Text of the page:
BYU student protester arrested


    By Christine Patterson

    The BYU Honor Code office is considering disciplinary action against a student who was arrested Monday, March 24, in Salt Lake City for protesting the war in Iraq.

    Caleb Proulx, a junior from Marietta, Pa., majoring in photography, was arrested with eight other individuals in a peaceful protest, blocking the entrance to the Wallace F. Bennett Federal Building.

    “Fighting for political change, you make sacrifices that you don”t see the benefits of right away,” Proulx said. “Martin Luther King”s ”I have a dream” wasn”t fully realized in his lifetime, and hasn”t been yet.”

    To affect political change, individuals have to get the word out, Proulx said. He believes the media is a conduit for the message, and that they love sensational stories like arrests.

    Proulx is also willing to use his status as a BYU student to get message out. He said he was willing to face university disciplinary action “from the get-go.”

    Proulx stopped by the Daily Universe office to tell his story on the way to turning himself into the Honor Code office early Tuesday afternoon. He said he thought the chances were good he would be expelled, but that stood he by his actions in Salt Lake City.

    “I came to the decision to be arrested after a lot of thought,” Proulx said. “I fully understood I could face expulsion.”

    Proulx came into the Universe again after speaking with the Honor Code office, which reportedly told him he would probably not be expelled, but that some action would be taken. The office requested a written statement and said they would begin to review the case.

    The nine arrested and cited activists are the only members of the Utah Citizens for Peace, a group dedicated to voicing opposition to the war in Iraq.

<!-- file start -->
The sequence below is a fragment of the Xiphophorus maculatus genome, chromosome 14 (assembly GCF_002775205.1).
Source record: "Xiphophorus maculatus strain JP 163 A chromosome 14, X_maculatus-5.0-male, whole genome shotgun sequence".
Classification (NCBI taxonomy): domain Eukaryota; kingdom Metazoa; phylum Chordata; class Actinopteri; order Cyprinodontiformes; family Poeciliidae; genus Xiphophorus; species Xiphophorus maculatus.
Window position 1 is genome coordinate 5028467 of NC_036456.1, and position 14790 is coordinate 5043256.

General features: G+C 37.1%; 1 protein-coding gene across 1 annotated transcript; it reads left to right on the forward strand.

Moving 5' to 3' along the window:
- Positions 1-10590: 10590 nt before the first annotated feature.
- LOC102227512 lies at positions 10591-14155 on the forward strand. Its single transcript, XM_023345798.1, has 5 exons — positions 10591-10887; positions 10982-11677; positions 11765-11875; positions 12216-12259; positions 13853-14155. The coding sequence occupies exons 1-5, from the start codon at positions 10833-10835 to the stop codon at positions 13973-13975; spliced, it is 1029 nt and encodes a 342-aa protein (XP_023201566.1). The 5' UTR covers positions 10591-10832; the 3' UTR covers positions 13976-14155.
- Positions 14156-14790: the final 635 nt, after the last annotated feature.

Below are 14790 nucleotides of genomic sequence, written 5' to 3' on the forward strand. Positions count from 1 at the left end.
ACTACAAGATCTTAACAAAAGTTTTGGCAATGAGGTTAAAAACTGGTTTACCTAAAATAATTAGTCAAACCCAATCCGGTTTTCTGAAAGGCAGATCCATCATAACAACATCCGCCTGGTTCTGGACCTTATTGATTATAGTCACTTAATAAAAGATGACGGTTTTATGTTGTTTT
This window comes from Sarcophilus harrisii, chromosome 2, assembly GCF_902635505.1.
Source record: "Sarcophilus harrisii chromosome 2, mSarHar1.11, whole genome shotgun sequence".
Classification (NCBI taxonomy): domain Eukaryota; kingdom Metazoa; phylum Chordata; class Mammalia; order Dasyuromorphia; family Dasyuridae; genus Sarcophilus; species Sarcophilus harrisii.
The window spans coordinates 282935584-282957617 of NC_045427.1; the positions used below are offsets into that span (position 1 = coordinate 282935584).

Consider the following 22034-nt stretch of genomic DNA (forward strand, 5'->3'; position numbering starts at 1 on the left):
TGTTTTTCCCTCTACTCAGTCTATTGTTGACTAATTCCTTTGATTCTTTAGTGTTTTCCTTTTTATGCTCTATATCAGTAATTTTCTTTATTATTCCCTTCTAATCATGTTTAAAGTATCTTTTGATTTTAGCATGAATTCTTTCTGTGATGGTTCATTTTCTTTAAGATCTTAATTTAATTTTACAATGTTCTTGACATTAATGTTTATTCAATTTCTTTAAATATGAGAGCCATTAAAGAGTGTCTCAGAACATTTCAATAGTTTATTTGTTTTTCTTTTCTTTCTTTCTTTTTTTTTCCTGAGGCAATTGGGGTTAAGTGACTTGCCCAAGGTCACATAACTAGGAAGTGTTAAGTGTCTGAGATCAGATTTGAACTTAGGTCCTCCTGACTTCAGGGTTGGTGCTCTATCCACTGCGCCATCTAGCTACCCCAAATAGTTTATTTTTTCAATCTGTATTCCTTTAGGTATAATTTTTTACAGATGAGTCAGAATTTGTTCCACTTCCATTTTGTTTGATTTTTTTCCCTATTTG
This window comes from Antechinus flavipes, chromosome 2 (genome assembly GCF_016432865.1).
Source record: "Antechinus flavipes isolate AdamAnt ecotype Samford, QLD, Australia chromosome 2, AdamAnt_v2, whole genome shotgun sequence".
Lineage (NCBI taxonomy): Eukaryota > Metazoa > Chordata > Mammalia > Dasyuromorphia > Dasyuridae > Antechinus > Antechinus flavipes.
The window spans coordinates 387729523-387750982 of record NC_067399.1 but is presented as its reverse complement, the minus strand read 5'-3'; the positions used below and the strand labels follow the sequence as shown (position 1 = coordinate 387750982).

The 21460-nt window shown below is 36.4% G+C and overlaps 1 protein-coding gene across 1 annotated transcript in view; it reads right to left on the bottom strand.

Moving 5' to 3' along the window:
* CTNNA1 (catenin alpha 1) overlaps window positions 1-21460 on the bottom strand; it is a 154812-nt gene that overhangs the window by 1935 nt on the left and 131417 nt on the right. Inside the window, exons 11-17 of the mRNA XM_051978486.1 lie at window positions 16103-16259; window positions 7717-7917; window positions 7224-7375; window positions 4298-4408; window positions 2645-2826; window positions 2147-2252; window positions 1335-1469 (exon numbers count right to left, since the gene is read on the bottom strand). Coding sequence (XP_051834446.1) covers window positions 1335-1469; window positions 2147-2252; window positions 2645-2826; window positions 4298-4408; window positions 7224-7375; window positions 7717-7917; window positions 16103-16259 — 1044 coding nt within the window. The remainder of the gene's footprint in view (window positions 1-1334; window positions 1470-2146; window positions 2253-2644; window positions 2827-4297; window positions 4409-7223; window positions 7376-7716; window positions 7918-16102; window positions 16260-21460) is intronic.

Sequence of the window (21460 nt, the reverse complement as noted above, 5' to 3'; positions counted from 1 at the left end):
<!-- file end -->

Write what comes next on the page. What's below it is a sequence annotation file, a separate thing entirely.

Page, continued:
The point of the group”s act of peaceful civil disobedience was to be arrested as a way to get attention and have their opinions heard, Proulx said.

    The BYU Honor Code states that students who sign it must, “Obey the law and all campus policies,” which entails, “Obedience and steadfast support of the properly instituted governments in all lands.”

    “What I told the Honor Code office was that I”m not planning on another arrest right now, but I”m not ruling it out either,” Proulx said. “I”m still committed to a group, so I will be involved in arrest situations and supporting those who are arrested. But, there are no plans for me right now.”

    Officers from Utah”s Homeland security office arrested the group.

    The protesters were extremely compliant with the officers and no one resisted arrest, Proulx said.

    He said the officers handled the situation and the arrests well and they were all well trained and polite.

    Officers took eight of the individuals to a holding facility where they were padded down. Proulx said the ninth member, an elderly woman, was cited but not taken into custody because the officers could not accommodate her motorized chair.

    Utah Citizens for Peace, which has no appointed leader and acts on a consensus basis, has plans for similar actions in the near future. Each member of the group commits to accept the consequences of their actions.

    “I think BYU is a great place,” Proulx said. “I”m privileged and grateful to attend, but I”d say I am convinced what I did was the right thing to do. So, I”m not repentant for it, and that may have some bearing. I accept the consequences of my decision to be arrested.”

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